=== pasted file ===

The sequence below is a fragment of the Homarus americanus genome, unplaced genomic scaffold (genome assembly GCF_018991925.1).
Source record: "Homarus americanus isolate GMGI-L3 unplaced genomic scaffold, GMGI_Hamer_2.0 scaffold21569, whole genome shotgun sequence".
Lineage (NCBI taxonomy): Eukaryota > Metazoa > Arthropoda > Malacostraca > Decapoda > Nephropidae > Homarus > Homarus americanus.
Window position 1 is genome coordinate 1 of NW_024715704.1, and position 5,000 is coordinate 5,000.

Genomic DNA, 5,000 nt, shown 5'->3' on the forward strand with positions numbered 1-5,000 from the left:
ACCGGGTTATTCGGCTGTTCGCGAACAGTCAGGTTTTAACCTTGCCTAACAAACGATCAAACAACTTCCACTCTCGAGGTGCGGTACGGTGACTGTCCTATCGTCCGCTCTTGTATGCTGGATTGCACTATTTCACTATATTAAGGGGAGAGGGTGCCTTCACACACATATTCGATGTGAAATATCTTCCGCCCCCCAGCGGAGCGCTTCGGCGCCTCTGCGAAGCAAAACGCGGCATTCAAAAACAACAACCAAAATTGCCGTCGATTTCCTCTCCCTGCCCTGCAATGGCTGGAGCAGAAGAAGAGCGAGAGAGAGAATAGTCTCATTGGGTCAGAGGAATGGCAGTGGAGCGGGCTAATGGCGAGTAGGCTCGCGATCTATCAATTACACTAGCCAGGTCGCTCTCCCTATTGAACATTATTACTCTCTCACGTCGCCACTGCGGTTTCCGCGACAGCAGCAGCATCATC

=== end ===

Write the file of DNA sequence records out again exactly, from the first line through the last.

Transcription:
The sequence below is a fragment of the Homarus americanus genome, unplaced genomic scaffold (genome assembly GCF_018991925.1).
Source record: "Homarus americanus isolate GMGI-L3 unplaced genomic scaffold, GMGI_Hamer_2.0 scaffold21569, whole genome shotgun sequence".
Lineage (NCBI taxonomy): Eukaryota > Metazoa > Arthropoda > Malacostraca > Decapoda > Nephropidae > Homarus > Homarus americanus.
Window position 1 is genome coordinate 1 of NW_024715704.1, and position 5,000 is coordinate 5,000.

Genomic DNA, 5,000 nt, shown 5'->3' on the forward strand with positions numbered 1-5,000 from the left:
ACCGGGTTATTCGGCTGTTCGCGAACAGTCAGGTTTTAACCTTGCCTAACAAACGATCAAACAACTTCCACTCTCGAGGTGCGGTACGGTGACTGTCCTATCGTCCGCTCTTGTATGCTGGATTGCACTATTTCACTATATTAAGGGGAGAGGGTGCCTTCACACACATATTCGATGTGAAATATCTTCCGCCCCCCAGCGGAGCGCTTCGGCGCCTCTGCGAAGCAAAACGCGGCATTCAAAAACAACAACCAAAATTGCCGTCGATTTCCTCTCCCTGCCCTGCAATGGCTGGAGCAGAAGAAGAGCGAGAGAGAGAATAGTCTCATTGGGTCAGAGGAATGGCAGTGGAGCGGGCTAATGGCGAGTAGGCTCGCGATCTATCAATTACACTAGCCAGGTCGCTCTCCCTATTGAACATTATTACTCTCTCACGTCGCCACTGCGGTTTCCGCGACAGCAGCAGCATCATC